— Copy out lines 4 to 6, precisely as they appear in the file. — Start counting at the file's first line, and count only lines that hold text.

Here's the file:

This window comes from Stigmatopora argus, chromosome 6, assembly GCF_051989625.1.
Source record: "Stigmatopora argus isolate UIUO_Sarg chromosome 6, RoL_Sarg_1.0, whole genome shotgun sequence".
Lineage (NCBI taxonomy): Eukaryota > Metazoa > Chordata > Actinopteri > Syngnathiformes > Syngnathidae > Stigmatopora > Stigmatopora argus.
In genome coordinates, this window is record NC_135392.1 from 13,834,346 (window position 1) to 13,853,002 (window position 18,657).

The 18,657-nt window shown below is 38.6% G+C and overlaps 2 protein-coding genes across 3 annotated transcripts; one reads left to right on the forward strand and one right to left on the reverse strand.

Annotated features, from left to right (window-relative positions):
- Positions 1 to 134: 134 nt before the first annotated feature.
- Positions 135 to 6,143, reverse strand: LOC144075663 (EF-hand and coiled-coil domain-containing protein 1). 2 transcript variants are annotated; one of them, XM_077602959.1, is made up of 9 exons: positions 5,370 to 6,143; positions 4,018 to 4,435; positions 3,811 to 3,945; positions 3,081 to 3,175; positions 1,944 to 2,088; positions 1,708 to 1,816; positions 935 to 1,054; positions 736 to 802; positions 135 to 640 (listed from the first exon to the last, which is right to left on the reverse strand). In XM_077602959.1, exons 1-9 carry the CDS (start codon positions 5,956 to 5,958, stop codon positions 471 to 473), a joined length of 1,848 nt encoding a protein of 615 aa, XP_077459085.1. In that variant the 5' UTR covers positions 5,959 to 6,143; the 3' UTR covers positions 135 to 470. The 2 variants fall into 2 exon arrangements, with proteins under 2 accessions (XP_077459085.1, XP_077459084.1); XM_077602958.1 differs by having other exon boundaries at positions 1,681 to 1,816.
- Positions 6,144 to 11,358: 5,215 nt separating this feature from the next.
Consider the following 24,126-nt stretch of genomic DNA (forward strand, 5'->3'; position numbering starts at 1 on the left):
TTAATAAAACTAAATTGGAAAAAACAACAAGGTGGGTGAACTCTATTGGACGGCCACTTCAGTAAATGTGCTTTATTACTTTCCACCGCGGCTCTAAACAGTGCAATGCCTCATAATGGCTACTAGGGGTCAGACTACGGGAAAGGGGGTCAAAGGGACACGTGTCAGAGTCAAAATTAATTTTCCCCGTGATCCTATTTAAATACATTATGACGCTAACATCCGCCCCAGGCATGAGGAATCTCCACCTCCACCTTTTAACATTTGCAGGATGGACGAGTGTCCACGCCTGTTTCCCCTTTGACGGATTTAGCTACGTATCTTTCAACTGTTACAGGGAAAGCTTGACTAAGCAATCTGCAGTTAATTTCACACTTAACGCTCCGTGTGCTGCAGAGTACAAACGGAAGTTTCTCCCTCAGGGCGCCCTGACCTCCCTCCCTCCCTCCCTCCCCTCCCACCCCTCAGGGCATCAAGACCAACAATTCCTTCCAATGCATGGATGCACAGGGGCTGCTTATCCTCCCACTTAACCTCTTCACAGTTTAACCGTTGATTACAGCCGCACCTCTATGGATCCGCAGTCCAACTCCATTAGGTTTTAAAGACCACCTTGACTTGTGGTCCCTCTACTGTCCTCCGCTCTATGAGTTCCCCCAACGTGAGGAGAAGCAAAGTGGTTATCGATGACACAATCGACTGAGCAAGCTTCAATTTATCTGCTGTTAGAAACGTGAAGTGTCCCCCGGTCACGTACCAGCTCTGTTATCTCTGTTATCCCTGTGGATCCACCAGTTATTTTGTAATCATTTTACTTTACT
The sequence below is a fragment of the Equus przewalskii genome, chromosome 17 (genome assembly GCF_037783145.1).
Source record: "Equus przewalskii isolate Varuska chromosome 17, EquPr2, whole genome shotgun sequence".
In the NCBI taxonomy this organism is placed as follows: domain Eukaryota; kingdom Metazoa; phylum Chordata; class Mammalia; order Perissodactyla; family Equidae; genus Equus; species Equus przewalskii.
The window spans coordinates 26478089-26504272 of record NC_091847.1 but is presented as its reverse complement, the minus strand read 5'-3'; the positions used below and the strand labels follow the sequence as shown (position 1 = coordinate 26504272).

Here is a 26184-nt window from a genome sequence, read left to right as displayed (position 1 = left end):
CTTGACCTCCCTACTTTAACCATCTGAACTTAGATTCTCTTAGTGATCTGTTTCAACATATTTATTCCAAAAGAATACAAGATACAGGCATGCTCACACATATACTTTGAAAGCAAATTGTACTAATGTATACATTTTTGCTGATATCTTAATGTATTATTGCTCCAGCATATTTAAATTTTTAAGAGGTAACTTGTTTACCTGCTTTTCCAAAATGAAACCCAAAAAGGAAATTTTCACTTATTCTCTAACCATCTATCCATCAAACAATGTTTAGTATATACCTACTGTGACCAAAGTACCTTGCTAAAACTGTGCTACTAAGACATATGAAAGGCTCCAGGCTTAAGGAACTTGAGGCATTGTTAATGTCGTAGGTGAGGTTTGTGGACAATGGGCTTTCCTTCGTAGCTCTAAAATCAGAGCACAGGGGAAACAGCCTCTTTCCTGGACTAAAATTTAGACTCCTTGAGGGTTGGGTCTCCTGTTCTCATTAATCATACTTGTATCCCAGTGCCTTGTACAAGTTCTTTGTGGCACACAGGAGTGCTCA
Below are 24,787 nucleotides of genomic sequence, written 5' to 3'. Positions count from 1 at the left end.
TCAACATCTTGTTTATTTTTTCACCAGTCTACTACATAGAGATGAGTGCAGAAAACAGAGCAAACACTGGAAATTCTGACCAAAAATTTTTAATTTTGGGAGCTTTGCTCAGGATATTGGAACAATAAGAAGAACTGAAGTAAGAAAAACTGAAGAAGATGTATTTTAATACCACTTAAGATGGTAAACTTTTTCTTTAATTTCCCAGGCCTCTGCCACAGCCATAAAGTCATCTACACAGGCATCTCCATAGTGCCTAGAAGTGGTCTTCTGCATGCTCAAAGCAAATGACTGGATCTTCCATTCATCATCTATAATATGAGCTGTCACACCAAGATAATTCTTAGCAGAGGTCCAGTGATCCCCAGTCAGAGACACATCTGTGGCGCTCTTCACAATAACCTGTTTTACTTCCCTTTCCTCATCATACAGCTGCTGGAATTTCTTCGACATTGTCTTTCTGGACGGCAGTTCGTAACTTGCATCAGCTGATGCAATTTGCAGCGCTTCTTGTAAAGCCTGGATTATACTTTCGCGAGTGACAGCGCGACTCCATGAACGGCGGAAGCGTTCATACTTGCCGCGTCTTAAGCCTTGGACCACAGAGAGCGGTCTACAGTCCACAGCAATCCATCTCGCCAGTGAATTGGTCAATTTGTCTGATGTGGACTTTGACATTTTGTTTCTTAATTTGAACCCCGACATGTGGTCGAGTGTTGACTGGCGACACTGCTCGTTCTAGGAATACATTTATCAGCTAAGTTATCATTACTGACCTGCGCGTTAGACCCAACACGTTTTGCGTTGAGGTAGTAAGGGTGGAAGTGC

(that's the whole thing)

In genome coordinates, this window is record NC_135392.1 from 13,834,346 (window position 1) to 13,853,002 (window position 18,657).

The 18,657-nt window shown below is 38.6% G+C and overlaps 2 protein-coding genes across 3 annotated transcripts; one reads left to right on the forward strand and one right to left on the reverse strand.

Annotated features, from left to right (window-relative positions):